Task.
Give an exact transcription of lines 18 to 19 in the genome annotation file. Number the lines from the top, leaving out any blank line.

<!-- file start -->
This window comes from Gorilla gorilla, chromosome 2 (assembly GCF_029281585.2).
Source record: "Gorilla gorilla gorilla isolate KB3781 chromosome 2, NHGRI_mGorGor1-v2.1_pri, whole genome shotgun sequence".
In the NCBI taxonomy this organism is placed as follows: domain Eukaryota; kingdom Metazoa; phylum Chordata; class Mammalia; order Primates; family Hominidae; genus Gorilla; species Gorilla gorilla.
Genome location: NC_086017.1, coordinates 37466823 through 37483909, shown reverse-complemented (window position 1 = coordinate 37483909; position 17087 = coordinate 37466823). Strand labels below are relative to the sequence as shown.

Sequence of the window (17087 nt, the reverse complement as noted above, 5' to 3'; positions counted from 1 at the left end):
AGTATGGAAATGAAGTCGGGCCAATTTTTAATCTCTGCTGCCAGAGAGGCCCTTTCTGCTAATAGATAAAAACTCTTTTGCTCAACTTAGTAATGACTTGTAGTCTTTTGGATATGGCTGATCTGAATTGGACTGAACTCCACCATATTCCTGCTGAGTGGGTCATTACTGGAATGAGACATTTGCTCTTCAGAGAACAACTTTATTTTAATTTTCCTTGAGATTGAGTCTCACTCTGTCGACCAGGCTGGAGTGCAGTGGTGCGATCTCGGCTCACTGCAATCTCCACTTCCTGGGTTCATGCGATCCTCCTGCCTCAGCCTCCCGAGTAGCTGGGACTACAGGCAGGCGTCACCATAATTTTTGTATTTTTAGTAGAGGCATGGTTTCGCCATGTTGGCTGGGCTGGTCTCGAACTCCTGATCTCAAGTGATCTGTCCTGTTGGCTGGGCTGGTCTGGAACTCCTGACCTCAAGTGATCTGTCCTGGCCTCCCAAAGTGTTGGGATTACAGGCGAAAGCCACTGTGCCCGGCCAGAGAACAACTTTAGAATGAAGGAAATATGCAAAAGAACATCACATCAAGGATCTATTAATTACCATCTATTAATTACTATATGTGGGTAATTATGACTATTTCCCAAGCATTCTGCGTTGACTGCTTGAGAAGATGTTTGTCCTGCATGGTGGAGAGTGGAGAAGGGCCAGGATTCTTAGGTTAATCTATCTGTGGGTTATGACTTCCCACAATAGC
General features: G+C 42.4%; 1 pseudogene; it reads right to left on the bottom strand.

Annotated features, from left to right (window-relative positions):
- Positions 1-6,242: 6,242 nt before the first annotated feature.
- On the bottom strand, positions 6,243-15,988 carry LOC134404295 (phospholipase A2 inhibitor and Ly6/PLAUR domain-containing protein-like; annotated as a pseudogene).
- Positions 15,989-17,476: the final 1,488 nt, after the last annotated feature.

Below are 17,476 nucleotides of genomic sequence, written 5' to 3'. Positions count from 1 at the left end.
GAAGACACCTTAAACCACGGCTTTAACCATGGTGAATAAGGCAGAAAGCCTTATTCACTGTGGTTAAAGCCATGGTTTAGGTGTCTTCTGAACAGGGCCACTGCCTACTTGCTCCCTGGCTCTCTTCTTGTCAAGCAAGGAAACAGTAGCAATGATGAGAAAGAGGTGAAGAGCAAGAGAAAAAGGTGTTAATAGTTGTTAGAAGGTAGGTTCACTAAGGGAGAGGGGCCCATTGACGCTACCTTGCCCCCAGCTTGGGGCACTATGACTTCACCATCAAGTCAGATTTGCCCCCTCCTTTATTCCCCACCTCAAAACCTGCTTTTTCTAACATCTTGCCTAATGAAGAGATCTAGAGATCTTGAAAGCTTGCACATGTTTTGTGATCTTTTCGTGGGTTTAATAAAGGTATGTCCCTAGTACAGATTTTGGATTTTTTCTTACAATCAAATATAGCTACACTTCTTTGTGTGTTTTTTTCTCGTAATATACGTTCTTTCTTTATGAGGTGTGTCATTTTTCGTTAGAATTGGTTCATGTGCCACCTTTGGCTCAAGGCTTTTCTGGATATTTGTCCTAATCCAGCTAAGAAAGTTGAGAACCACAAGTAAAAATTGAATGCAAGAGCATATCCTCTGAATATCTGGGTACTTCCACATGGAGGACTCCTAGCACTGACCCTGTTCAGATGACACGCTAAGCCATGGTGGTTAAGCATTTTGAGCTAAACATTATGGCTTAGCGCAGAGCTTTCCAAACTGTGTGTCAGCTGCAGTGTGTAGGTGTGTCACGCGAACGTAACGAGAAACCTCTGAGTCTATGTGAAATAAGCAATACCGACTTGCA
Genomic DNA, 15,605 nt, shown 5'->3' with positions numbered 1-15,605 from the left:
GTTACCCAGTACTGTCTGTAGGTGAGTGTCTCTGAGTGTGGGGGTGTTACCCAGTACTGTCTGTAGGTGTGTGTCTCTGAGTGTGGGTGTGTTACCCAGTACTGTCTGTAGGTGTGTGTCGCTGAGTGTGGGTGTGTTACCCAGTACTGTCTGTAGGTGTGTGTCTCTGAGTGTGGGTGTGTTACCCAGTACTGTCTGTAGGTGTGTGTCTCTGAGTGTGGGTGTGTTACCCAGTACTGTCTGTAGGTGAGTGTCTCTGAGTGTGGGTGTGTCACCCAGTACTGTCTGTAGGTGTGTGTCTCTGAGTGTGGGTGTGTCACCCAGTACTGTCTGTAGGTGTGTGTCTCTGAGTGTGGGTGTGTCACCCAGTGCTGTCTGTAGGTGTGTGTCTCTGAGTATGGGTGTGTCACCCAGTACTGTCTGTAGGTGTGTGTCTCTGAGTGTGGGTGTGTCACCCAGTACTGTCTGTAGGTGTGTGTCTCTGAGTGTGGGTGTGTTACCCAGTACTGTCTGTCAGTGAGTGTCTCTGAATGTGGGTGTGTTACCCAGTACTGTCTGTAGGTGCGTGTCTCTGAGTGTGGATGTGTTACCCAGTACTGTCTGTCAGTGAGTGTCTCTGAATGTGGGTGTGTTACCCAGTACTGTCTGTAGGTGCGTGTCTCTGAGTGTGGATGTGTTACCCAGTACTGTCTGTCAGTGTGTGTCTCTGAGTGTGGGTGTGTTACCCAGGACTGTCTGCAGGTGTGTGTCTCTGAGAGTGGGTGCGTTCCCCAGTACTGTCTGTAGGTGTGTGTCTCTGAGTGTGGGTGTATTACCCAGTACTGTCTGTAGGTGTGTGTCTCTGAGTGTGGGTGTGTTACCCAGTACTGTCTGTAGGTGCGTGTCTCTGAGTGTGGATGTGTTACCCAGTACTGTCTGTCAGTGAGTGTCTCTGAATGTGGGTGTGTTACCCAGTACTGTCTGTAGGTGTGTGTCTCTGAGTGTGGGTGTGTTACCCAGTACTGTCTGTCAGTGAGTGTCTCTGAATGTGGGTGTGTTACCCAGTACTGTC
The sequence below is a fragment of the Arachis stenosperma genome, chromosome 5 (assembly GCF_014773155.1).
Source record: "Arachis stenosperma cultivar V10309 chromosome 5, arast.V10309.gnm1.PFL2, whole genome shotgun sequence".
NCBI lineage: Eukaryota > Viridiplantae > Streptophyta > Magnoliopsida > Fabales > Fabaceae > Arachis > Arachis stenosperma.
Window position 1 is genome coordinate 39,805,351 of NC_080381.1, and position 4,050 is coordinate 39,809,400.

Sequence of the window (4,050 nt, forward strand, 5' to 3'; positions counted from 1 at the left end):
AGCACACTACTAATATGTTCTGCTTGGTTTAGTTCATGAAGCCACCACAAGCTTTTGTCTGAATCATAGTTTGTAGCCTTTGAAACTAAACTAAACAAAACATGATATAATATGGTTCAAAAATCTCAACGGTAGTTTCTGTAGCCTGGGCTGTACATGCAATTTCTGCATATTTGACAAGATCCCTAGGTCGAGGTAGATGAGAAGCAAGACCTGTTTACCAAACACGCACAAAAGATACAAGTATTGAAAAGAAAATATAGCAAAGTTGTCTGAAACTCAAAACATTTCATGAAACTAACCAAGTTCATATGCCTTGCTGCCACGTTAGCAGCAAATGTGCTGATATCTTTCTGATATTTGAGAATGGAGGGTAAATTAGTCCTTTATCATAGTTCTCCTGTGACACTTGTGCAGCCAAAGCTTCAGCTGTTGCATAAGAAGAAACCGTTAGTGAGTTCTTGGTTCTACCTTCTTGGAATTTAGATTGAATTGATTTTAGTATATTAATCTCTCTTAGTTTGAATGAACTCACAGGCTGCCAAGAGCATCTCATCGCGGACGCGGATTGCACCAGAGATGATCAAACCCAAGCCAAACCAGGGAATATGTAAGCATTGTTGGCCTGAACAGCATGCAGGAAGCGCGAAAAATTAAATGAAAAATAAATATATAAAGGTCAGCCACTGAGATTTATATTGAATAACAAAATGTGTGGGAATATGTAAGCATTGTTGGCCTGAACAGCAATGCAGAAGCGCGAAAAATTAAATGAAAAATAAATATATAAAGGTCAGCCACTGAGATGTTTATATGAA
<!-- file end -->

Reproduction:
NCBI lineage: Eukaryota > Viridiplantae > Streptophyta > Magnoliopsida > Fabales > Fabaceae > Arachis > Arachis stenosperma.
Window position 1 is genome coordinate 39,805,351 of NC_080381.1, and position 4,050 is coordinate 39,809,400.